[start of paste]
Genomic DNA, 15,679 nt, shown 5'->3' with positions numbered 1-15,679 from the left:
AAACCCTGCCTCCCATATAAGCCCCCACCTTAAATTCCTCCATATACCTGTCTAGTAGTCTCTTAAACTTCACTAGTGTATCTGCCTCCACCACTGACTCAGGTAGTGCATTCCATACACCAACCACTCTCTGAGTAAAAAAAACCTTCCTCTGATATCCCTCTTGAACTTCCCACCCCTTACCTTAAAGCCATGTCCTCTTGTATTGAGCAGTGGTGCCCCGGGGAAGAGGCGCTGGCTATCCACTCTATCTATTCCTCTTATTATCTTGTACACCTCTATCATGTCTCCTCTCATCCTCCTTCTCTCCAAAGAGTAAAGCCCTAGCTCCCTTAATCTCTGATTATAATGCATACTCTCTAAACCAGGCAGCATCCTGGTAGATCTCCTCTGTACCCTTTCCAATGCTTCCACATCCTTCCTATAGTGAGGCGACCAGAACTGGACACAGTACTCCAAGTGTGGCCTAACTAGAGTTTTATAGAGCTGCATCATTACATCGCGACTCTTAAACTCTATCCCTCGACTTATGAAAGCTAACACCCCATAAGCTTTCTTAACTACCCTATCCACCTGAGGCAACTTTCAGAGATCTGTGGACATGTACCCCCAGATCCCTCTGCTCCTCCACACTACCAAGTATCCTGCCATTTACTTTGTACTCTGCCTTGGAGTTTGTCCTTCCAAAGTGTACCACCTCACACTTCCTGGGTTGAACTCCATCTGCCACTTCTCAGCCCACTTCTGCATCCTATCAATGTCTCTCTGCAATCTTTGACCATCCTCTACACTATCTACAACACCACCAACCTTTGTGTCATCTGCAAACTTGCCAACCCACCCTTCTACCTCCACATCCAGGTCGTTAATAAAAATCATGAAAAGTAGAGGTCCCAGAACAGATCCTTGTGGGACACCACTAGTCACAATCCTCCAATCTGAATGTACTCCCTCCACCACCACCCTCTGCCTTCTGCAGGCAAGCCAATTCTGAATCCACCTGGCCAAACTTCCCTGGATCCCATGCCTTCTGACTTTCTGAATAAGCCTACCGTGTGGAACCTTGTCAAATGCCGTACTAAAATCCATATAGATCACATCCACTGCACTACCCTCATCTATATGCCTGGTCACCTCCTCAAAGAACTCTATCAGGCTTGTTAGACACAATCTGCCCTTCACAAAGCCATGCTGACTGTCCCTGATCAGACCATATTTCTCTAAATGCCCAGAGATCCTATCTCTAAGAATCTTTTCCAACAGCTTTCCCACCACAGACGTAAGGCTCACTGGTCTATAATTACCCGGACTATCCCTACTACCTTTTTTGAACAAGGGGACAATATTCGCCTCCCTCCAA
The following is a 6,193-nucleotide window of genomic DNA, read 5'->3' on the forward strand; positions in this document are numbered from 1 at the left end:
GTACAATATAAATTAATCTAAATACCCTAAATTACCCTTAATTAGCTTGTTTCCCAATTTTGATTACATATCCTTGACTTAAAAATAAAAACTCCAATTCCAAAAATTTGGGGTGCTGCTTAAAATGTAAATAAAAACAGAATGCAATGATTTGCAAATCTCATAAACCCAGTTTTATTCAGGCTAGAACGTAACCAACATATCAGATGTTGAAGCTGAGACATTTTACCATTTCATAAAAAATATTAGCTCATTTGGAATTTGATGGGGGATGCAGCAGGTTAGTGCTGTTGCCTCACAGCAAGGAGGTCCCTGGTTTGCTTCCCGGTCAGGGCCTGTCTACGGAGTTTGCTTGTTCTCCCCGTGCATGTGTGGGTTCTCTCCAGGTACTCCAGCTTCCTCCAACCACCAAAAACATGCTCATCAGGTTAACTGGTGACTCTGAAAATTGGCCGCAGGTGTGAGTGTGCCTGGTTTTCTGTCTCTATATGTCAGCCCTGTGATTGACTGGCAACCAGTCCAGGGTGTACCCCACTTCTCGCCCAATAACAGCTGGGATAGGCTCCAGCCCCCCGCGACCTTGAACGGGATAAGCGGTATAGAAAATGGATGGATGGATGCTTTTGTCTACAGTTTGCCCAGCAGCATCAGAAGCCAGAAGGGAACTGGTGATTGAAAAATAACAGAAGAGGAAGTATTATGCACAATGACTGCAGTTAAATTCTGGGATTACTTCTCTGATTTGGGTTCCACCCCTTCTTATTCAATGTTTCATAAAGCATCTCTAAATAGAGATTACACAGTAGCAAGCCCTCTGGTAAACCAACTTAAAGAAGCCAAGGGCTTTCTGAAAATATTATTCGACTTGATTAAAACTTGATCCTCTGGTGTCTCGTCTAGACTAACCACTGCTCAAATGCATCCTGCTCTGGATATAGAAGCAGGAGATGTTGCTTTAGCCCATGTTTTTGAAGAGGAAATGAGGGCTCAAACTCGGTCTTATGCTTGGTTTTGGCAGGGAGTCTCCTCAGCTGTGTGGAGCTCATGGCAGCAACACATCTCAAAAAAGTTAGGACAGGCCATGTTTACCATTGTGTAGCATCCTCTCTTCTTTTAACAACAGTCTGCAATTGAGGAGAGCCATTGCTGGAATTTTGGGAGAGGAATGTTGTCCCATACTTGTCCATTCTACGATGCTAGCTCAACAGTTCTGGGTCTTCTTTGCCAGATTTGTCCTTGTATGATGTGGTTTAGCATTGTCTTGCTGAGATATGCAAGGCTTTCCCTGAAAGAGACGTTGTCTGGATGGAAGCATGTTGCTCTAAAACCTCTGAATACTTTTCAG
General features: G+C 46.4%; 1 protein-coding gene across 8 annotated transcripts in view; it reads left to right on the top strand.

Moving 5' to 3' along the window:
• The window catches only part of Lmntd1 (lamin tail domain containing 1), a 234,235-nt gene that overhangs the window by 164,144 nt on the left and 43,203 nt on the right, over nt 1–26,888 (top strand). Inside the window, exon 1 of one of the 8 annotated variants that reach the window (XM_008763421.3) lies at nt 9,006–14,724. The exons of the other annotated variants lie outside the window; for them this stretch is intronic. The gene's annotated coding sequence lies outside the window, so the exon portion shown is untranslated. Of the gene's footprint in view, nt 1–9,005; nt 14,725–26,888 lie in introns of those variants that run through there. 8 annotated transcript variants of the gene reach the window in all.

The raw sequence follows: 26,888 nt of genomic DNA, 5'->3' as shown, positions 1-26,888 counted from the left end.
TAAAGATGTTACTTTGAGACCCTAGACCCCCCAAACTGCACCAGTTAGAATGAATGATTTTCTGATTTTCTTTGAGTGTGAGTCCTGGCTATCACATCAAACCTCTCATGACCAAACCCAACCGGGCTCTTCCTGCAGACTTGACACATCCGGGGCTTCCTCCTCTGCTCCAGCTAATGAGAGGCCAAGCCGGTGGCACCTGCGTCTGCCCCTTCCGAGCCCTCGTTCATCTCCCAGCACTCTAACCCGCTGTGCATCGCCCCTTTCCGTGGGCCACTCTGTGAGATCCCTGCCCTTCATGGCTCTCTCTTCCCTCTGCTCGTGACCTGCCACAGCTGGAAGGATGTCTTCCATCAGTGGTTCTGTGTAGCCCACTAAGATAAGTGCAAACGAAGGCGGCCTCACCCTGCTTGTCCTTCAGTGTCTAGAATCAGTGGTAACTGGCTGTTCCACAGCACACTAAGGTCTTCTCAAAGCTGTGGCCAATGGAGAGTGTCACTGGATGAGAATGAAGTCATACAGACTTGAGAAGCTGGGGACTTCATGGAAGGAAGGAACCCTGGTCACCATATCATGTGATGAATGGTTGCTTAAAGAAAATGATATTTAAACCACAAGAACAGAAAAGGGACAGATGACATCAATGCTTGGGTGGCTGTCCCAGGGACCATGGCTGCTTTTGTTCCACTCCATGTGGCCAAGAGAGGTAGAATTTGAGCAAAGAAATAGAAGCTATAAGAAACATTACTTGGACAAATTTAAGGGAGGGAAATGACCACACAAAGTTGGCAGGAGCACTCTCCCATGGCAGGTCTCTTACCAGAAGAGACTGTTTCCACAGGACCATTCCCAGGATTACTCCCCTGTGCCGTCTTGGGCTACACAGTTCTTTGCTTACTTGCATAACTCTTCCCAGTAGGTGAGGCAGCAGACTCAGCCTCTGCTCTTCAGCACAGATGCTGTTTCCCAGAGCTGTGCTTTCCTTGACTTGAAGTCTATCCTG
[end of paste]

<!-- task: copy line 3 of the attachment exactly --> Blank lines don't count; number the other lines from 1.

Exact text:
The following is a 6,193-nucleotide window of genomic DNA, read 5'->3' on the forward strand; positions in this document are numbered from 1 at the left end: